If I could spend the next six weeks of winter in one spot, it would be tucked in a cozy corner of FourFiveSix (199 Richardson Street) surrounded by the eclectic decor and art, absorbing the rhythmic musical stylings of the St. Amour Jazz Collective. On Sunday evening, the collective performed at the popular neighborhood jazz bar, offering a carefree alternative to Super Bowl festivities.
The St. Amour Jazz Collective features Jim St. Amour on the vibraphone, Luke Markham on drums, and Alex Heigl on bass guitar. It’s St. Amour’s passion project: a percussionist of 35 years, he made a natural transition to the vibraphone to start composing his own works.
“As a composer, I am inspired by the drum n’ bass and neo-soul genres of music. The vibraphone is a beautiful instrument, and its range and percussive tonal characteristics really fit nicely with the harmony and melody of both styles of music,” St. Amour said. He integrated the drums and bass guitar into his compositions, thus shaping the group’s unique sound.
Markham has been a drummer for 19 years. He is well-versed in various genres and plays with a number of groups. When he plays, the drumsticks seem like extensions of his own arms. Both he and St. Amour also teach. Heigl was 15 when he started on the bass guitar. His initial genre was punk before classically training with a jazz bassist soon after. This was the groundwork for his success as an independent bassist. As a group, this trio feeds off each other’s energy, talent, and love of music in an authentic way that makes for a spirited and contemporary live performance.
The majority of the pieces performed at their gig Sunday night were originals by St. Amour. At first, the sounds of the vibraphone are undoubtedly different. However, the riveting bass and jazzy drums give it solid footing. St. Amour’s pieces each tell a story that the listener simply needs to surrender to to enjoy. You come to expect the playfulness of the instruments and trust they will collectively land you somewhere musically satisfying.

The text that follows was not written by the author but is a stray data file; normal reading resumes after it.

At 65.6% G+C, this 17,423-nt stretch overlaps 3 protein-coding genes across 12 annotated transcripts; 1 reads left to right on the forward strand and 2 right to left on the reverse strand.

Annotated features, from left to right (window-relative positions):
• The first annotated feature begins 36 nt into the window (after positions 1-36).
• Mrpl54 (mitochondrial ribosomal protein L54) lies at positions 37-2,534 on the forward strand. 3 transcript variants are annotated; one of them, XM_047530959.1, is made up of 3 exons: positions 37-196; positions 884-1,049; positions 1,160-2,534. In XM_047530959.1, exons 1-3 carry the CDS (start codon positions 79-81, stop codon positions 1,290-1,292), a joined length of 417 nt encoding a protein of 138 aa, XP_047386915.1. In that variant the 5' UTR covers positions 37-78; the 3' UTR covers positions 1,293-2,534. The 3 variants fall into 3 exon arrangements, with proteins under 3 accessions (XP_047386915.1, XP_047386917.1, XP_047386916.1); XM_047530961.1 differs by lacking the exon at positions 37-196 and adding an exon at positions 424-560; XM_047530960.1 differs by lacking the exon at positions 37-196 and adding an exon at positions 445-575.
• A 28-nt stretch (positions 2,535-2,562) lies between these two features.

A highlight was the cover of “We Live in Brooklyn” by Roy Ayers, with a scattered rhythm that feels like everything happening in the city all at once, interrupted by that rare second of peace before erupting back into the swarming city again.
Other songs throughout the set took creative leaps while maintaining the integrity of the collective’s sound. Their rendition of “Let it Ride” originally by The Robert Glasper Experiment featuring Norah Jones, showcased the soulful guest vocals of Laura Gwynn. In “Cubana,” an original, the afro-cuban inspiration is emboldened with riffs and gusto. Markham is set up for a brilliant drum solo in “Vibes,” a tangent that stays true to the Neo-Soul feel.
Hardly mainstream, the St. Amour Jazz Collective is that hidden dive pool rich in effervescent sea life. Whether you’re intentionally immersed in their music like I was, or catch them while socializing at a bar, you’ll find yourself tapping and nodding along to their melodies. To catch their next performance, follow them on Facebook at St-Amour Music or on Instagram @saintamourmusic.